"Set against the backdrop of China's Cultural Revolution, a secret military project sends signals into space to establish contact with aliens. An alien civilization on the brink of destruction captures the signal and plans to invade Earth. Meanwhile, on Earth, different camps start forming, planning to either welcome the superior beings and help them take over a world seen as corrupt, or to fight against the invasion. The result is a science fiction masterpiece of enormous scope and vision.."
My Review - Rating - 9.5/10
Cixin Liu’s The Three-Body Problem series has an immense scope, original ideas, and a unique take on the sci-fi genre. The first book opens in the midst of China’s cultural revolution, and weaves the effect of the cultural revolution’s chaos and bloodshed on survivors of the revolution into the story. While the first book may be initially grounded in history, Liu quickly shifts to fantasy, exploring everything from the implications of human contact with a drastically different species, to dimensional manipulation and its impact on humanity and the universe, to how an interstellar humans in an interstellar environment would adapt, evolve, and devolve. Liu’s ideas are interesting on their own, but the way he explores the implications and potential side effects of his ideas, and incorporates them into the universe he created, is what makes this novel stand out. Specific examples cannot be given without spoiling parts of the books, but I was, at various points in the series, intrigued, impressed, and horrified by the implications which Liu showcases in the book. The original ideas which Liu comes up with, and novel ways in which he explores existing concepts, was definitely the most memorable part of the book for me. Another interesting part of the book was Liu’s explorations of human nature, morality, and society. While specific examples cannot be given without spoiling parts of the story, Liu explores what would cause a person to snap, to lose their faith in humanity, or to lose their humanity throughout the series, and in a variety of contexts.One objection some readers might have to this book is that there is almost no character development, however I would argue that this book makes mainly stagnant characters work. The book focuses on the development of humanity in general, and specifically human society and technology, with some of the same characters being placed into different environments. This made the book more than dynamic enough for me: while characters may stay the same, the changes to the environments they inhabit made the book feel fresh and essentially fulfilled the role which character development usually fills in a good book. I actually enjoyed this aspect of the book, as I thought it really enabled and amplified the series’ broad scope without requiring the reader to get to know a host of new characters with every time jump. Another problem potential readers might see is that there are some thinly-veiled political aspects to the series, which conform to the Chinese Communist Party's stance. A good example of this (slight spoilers) is descriptions of a society which has fully rejected hyper-masculine values, and whose men are described as extremely effeminate. The way in which Cixin Liu explores this society and the language he uses supports the recent CCP stance against "sissy men," and longstanding promotion of traditional masculinity. While I disagree with most, if not all, of the political messages Cixin Liu embeds in the series, I understand that Chinese books need to conform to Chinese standards to avoid censorship. I'd recommend readers to see this as the price one pays to read Chinese sci-fi, and decide if they still want to try the series.Overall, The Three-Body Problem was a fascinating hard sci-fi series, with a perspective and scope I haven’t found elsewhere. I’ll definitely re-read the books at some point in the future, and will look for more works translated by Ken Liu.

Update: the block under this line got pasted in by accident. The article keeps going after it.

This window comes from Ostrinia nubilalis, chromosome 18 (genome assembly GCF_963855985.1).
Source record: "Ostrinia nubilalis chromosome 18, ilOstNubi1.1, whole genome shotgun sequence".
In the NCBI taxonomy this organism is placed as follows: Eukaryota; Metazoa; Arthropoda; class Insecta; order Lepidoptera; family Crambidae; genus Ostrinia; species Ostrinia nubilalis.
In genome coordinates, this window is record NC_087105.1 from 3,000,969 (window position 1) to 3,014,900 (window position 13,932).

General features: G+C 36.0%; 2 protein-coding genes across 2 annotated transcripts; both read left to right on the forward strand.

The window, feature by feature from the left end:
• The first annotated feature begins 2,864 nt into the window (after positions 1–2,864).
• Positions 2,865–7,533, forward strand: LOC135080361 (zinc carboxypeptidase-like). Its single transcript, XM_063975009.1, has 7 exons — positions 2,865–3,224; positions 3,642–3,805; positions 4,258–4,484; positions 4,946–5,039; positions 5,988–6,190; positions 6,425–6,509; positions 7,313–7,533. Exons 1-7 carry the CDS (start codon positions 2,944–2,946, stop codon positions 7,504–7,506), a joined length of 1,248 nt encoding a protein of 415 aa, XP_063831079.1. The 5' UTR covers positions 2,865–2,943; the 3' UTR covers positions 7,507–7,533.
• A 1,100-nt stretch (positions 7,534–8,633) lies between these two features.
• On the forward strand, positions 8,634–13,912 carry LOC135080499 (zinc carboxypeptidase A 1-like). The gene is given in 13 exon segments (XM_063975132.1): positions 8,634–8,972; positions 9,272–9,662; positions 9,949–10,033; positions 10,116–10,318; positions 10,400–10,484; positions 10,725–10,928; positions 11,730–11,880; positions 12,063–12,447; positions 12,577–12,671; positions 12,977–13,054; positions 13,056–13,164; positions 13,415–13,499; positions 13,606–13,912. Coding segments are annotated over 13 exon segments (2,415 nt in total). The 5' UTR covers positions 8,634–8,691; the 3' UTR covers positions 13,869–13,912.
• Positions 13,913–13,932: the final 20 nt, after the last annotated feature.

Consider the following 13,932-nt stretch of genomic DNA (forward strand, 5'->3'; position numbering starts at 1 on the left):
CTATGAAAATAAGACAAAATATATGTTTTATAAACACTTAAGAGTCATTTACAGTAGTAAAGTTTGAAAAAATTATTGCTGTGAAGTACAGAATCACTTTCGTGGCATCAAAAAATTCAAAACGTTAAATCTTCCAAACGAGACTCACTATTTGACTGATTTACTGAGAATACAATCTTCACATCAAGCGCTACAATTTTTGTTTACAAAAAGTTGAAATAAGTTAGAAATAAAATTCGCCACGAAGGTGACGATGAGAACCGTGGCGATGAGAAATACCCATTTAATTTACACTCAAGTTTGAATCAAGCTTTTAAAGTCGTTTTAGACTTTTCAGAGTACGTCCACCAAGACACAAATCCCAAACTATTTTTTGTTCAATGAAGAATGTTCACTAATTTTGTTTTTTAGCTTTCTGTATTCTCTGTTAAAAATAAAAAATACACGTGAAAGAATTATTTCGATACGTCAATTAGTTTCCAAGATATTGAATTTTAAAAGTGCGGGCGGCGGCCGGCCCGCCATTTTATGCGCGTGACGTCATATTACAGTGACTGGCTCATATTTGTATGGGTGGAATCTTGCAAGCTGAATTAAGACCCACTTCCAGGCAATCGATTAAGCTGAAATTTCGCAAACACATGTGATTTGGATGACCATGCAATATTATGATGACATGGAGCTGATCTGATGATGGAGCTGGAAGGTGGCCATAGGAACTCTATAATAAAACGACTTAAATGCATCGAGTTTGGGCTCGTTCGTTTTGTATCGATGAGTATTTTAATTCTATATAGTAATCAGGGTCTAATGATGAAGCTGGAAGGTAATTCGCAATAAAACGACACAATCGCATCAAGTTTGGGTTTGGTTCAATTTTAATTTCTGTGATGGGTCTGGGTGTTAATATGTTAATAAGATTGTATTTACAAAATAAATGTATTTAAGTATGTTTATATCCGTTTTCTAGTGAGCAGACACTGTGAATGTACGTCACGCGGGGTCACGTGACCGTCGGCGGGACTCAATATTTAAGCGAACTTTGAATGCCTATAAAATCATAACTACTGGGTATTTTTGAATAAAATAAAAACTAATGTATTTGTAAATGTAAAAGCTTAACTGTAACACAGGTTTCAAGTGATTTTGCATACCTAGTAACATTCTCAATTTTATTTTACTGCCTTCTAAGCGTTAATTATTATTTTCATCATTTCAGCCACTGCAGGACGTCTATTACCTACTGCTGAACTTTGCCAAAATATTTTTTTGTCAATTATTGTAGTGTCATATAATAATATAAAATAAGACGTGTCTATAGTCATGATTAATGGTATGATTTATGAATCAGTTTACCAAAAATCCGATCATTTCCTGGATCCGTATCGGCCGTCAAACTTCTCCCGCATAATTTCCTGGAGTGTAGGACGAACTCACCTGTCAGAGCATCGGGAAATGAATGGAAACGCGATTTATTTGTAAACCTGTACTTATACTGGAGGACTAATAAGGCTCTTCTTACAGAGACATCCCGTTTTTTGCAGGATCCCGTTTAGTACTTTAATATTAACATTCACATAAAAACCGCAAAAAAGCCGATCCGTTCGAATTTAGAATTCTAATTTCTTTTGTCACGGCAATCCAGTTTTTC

Find the book here